• Yes, I really appreciated the fact that she was a woman, because she was very reliable, although she said …because she was there to write an opinion about me, she told me that the opinion would be good, but she had two excellent (male) doctoral students to whom I did not hold a stick, she told me so. It was unpleasant at the end. 64_F

In the realm of female leadership, it is also pointed out that the presence of women in the role of bosses may favor the emergence of female researchers in a given department. Presence of women in leading positions acts as encouragement for other female researchers to enter the scientific world.

  • No, but that is not the case with us at all. However, coincidentally we are three women and two men in this group. […] But we are the only women in the entire department too. But I think that this was a coincidence, because my supervisor is a women and then. 07_F

Supporting female and male young physicists

Another important topic discussed with the research participants covers a problem of the intersection of gender and mentoring - namely supporting young female scholars. The majority of the respondents did not participate in any formal and institutionalized mentoring programs for women in science. But the collected interviews reveal various aspects and ways of thinking about the need of supporting women in physics. The main noticeable experiences in this regard are:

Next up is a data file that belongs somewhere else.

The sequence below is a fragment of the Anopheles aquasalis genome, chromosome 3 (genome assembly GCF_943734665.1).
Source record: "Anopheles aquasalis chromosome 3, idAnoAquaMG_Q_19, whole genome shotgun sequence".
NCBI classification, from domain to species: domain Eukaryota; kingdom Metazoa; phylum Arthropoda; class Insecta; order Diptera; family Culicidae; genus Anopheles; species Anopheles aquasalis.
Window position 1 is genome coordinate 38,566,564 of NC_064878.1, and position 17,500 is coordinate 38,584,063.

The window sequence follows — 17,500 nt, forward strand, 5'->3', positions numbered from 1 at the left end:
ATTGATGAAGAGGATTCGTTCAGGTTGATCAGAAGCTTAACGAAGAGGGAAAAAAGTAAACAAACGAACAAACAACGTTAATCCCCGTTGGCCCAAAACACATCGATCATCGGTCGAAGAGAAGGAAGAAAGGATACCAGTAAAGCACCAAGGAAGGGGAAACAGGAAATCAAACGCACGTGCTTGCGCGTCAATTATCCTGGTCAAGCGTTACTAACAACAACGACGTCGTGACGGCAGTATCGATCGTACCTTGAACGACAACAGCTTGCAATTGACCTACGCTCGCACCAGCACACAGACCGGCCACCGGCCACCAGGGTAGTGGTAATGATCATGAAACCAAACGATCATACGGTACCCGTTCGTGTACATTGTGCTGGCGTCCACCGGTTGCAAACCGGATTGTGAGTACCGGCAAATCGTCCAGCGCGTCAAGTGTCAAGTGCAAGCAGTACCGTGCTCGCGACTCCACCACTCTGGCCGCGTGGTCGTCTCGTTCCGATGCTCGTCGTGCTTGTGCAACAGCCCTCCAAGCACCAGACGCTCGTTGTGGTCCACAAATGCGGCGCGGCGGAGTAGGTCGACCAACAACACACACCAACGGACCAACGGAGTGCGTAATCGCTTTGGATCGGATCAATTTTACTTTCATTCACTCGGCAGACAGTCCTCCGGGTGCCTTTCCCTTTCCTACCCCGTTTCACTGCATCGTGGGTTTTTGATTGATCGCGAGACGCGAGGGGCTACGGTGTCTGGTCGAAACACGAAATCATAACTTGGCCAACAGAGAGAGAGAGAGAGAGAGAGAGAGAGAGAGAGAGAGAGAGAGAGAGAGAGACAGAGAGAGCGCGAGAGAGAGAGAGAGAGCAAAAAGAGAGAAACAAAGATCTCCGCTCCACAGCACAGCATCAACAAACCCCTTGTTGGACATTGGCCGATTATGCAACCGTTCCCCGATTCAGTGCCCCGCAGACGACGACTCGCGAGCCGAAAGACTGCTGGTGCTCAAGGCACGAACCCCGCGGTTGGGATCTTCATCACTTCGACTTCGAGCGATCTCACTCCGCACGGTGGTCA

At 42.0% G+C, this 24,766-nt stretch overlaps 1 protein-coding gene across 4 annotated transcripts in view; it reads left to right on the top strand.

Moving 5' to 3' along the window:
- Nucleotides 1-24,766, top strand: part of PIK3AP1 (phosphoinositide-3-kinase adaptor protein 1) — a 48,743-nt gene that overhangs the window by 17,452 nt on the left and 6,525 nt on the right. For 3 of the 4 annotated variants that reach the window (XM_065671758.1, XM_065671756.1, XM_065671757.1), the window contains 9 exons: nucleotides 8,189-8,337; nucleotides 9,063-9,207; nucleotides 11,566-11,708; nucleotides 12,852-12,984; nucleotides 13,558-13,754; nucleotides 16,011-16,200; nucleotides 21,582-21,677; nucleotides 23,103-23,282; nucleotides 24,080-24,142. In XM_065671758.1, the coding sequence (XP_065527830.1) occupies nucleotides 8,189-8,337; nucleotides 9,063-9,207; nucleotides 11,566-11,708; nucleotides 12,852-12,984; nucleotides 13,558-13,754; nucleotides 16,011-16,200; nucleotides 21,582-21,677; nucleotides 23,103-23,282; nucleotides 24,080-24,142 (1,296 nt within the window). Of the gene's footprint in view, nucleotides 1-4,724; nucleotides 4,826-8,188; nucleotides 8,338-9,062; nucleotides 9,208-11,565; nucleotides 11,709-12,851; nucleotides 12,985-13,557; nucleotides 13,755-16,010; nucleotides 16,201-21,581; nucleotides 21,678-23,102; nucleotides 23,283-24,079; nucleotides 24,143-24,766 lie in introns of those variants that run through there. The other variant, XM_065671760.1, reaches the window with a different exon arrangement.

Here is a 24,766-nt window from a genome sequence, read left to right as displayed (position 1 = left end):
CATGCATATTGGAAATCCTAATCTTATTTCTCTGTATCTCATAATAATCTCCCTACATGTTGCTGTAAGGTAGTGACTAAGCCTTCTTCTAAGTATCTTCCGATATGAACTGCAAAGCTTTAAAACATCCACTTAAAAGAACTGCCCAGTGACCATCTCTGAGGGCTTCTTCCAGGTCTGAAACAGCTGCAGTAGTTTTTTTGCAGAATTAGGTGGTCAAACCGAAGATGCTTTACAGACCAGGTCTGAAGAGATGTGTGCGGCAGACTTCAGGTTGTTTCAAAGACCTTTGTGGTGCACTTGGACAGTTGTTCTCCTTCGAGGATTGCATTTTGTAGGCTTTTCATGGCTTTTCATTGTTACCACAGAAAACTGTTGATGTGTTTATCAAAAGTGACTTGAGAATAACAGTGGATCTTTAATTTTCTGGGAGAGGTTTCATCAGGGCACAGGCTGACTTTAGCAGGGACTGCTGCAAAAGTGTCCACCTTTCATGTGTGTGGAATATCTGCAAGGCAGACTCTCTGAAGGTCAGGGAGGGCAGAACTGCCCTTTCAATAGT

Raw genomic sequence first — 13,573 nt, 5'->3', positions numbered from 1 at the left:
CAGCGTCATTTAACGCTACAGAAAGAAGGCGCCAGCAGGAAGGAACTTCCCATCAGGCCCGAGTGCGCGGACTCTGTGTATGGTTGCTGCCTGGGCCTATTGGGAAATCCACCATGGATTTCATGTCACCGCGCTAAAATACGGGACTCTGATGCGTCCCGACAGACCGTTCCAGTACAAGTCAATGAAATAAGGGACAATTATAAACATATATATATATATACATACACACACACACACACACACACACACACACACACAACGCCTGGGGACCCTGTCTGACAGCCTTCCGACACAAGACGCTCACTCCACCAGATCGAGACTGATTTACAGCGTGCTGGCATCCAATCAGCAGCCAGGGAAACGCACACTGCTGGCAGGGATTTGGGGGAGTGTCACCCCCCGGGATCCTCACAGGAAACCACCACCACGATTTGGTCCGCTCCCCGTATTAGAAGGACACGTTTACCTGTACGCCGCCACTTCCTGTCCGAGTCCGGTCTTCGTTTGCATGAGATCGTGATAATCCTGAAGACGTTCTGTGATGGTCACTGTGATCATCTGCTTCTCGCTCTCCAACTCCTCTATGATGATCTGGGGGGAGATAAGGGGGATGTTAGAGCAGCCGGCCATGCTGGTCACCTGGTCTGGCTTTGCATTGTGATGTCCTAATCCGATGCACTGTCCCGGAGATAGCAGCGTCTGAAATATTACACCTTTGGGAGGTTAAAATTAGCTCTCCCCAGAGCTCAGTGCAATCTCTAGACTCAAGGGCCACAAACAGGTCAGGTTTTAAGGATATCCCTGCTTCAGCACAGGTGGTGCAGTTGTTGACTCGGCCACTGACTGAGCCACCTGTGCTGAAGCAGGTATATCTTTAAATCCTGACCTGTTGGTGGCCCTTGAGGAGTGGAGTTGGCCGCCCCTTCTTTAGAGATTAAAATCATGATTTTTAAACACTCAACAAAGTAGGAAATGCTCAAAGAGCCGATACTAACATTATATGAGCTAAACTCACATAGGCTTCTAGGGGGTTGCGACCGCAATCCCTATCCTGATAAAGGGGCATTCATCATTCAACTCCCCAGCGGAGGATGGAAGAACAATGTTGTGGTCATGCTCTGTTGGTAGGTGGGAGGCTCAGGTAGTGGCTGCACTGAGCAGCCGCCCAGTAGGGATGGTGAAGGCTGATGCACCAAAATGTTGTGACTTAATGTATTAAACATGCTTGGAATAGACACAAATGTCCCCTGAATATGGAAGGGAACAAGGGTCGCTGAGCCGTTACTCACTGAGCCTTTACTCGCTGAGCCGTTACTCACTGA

no experience in mentoring

Some of the interviewees, both senior and young researchers have not been mentors due to the character of the work. The support they gave during the professional career is perceived through the prism of collaboration and team work.

  • I had no occasion to be a mentor. 41_F

gender neutral mentoring

Not having any “special rules” regarding female mentees appears in the realm of gender neutral mentoring. Although the respondents mention working with and supporting younger researchers, they also underscore that they try to treat everybody in an equal way and support every talented person regardless their gender. Such attitudes are often accompanied with a critical assessment on the needs for special programs addressed to female scholars.

  • I prefer to judge not on whether female or male but on what they are worth. I prefer not to promote one or the other gender. 05_F
  • If someone wanted to meet me more often and came to me and said that he wanted to talk to me, of course I would do it, but I do not recall the situation to do it on special rules, except when I was in a scientific center where my female PhD student also worked, then self-evidently we met more often and talked more. 58_F_L